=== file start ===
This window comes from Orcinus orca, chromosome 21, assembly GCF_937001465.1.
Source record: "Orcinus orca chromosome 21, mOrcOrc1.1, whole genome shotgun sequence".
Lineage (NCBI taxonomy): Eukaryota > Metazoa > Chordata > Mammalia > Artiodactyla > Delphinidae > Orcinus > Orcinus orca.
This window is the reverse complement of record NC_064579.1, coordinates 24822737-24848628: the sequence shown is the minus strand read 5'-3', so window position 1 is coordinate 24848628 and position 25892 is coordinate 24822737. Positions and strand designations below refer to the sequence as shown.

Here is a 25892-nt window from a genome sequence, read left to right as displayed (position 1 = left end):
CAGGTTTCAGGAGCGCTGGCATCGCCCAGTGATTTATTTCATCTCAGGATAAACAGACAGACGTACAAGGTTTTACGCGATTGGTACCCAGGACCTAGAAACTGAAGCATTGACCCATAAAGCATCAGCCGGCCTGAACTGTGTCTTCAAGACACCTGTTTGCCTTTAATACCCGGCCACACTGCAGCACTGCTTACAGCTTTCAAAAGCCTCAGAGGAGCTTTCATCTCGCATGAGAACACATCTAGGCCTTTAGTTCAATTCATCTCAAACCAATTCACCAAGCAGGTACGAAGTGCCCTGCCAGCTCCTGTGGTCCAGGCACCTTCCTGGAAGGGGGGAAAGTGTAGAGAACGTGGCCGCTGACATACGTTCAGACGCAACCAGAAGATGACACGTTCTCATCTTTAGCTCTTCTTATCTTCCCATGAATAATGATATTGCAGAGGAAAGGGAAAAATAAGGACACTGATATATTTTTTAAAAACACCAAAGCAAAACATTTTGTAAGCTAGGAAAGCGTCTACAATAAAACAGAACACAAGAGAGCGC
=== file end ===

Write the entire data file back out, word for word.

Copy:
This window comes from Orcinus orca, chromosome 21, assembly GCF_937001465.1.
Source record: "Orcinus orca chromosome 21, mOrcOrc1.1, whole genome shotgun sequence".
Lineage (NCBI taxonomy): Eukaryota > Metazoa > Chordata > Mammalia > Artiodactyla > Delphinidae > Orcinus > Orcinus orca.
This window is the reverse complement of record NC_064579.1, coordinates 24822737-24848628: the sequence shown is the minus strand read 5'-3', so window position 1 is coordinate 24848628 and position 25892 is coordinate 24822737. Positions and strand designations below refer to the sequence as shown.

Here is a 25892-nt window from a genome sequence, read left to right as displayed (position 1 = left end):
CAGGTTTCAGGAGCGCTGGCATCGCCCAGTGATTTATTTCATCTCAGGATAAACAGACAGACGTACAAGGTTTTACGCGATTGGTACCCAGGACCTAGAAACTGAAGCATTGACCCATAAAGCATCAGCCGGCCTGAACTGTGTCTTCAAGACACCTGTTTGCCTTTAATACCCGGCCACACTGCAGCACTGCTTACAGCTTTCAAAAGCCTCAGAGGAGCTTTCATCTCGCATGAGAACACATCTAGGCCTTTAGTTCAATTCATCTCAAACCAATTCACCAAGCAGGTACGAAGTGCCCTGCCAGCTCCTGTGGTCCAGGCACCTTCCTGGAAGGGGGGAAAGTGTAGAGAACGTGGCCGCTGACATACGTTCAGACGCAACCAGAAGATGACACGTTCTCATCTTTAGCTCTTCTTATCTTCCCATGAATAATGATATTGCAGAGGAAAGGGAAAAATAAGGACACTGATATATTTTTTAAAAACACCAAAGCAAAACATTTTGTAAGCTAGGAAAGCGTCTACAATAAAACAGAACACAAGAGAGCGC